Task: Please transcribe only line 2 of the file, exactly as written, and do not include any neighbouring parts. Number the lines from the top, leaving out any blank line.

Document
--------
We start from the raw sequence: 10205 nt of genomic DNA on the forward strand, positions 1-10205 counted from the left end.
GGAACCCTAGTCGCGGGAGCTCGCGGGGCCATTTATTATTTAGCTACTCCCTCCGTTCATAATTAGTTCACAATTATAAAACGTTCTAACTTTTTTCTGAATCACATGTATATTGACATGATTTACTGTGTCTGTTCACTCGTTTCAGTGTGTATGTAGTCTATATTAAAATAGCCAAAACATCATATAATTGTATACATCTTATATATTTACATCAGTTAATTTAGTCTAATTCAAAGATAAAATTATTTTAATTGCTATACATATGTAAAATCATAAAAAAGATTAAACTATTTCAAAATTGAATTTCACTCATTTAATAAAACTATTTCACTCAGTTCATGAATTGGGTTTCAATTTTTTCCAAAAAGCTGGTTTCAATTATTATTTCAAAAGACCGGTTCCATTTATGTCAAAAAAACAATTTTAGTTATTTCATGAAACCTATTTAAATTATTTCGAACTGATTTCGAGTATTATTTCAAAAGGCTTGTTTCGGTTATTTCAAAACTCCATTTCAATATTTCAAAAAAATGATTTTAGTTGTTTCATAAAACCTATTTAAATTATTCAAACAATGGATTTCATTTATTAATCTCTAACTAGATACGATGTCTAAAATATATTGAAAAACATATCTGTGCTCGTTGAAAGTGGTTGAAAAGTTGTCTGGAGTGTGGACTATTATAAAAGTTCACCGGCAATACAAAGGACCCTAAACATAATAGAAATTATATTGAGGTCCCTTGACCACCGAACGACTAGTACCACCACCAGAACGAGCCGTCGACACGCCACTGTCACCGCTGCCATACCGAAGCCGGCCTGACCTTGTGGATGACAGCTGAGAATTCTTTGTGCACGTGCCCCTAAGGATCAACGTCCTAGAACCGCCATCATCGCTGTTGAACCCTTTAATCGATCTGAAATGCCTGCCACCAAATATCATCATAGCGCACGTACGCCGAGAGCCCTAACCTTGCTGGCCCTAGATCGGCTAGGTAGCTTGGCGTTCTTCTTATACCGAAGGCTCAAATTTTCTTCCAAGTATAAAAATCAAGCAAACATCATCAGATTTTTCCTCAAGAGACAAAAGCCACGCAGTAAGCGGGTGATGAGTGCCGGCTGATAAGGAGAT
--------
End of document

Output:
GGAACCCTAGTCGCGGGAGCTCGCGGGGCCATTTATTATTTAGCTACTCCCTCCGTTCATAATTAGTTCACAATTATAAAACGTTCTAACTTTTTTCTGAATCACATGTATATTGACATGATTTACTGTGTCTGTTCACTCGTTTCAGTGTGTATGTAGTCTATATTAAAATAGCCAAAACATCATATAATTGTATACATCTTATATATTTACATCAGTTAATTTAGTCTAATTCAAAGATAAAATTATTTTAATTGCTATACATATGTAAAATCATAAAAAAGATTAAACTATTTCAAAATTGAATTTCACTCATTTAATAAAACTATTTCACTCAGTTCATGAATTGGGTTTCAATTTTTTCCAAAAAGCTGGTTTCAATTATTATTTCAAAAGACCGGTTCCATTTATGTCAAAAAAACAATTTTAGTTATTTCATGAAACCTATTTAAATTATTTCGAACTGATTTCGAGTATTATTTCAAAAGGCTTGTTTCGGTTATTTCAAAACTCCATTTCAATATTTCAAAAAAATGATTTTAGTTGTTTCATAAAACCTATTTAAATTATTCAAACAATGGATTTCATTTATTAATCTCTAACTAGATACGATGTCTAAAATATATTGAAAAACATATCTGTGCTCGTTGAAAGTGGTTGAAAAGTTGTCTGGAGTGTGGACTATTATAAAAGTTCACCGGCAATACAAAGGACCCTAAACATAATAGAAATTATATTGAGGTCCCTTGACCACCGAACGACTAGTACCACCACCAGAACGAGCCGTCGACACGCCACTGTCACCGCTGCCATACCGAAGCCGGCCTGACCTTGTGGATGACAGCTGAGAATTCTTTGTGCACGTGCCCCTAAGGATCAACGTCCTAGAACCGCCATCATCGCTGTTGAACCCTTTAATCGATCTGAAATGCCTGCCACCAAATATCATCATAGCGCACGTACGCCGAGAGCCCTAACCTTGCTGGCCCTAGATCGGCTAGGTAGCTTGGCGTTCTTCTTATACCGAAGGCTCAAATTTTCTTCCAAGTATAAAAATCAAGCAAACATCATCAGATTTTTCCTCAAGAGACAAAAGCCACGCAGTAAGCGGGTGATGAGTGCCGGCTGATAAGGAGAT